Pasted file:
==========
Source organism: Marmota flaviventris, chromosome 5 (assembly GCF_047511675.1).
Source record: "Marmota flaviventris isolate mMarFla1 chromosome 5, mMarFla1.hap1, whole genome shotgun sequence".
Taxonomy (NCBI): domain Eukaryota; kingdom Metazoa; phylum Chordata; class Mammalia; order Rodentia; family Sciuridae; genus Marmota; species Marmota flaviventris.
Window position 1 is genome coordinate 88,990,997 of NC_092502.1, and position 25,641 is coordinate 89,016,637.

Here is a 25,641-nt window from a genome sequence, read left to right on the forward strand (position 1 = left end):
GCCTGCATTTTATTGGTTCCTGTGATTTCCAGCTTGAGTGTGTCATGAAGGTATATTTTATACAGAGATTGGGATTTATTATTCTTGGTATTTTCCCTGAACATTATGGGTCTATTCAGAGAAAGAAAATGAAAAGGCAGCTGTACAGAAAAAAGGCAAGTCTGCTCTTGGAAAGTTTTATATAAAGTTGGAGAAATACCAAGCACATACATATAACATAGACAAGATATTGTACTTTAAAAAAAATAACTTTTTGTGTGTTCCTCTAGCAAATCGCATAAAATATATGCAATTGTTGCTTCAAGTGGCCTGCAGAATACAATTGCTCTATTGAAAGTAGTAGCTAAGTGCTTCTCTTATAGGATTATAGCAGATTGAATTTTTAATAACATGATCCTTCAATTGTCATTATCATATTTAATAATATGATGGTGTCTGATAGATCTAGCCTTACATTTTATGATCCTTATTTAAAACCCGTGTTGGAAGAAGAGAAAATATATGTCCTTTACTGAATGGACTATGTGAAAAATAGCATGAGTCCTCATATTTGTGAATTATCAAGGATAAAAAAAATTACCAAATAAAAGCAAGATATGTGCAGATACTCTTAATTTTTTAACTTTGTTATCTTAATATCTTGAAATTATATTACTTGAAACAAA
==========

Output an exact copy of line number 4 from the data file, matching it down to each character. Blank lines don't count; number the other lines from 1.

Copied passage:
Window position 1 is genome coordinate 88,990,997 of NC_092502.1, and position 25,641 is coordinate 89,016,637.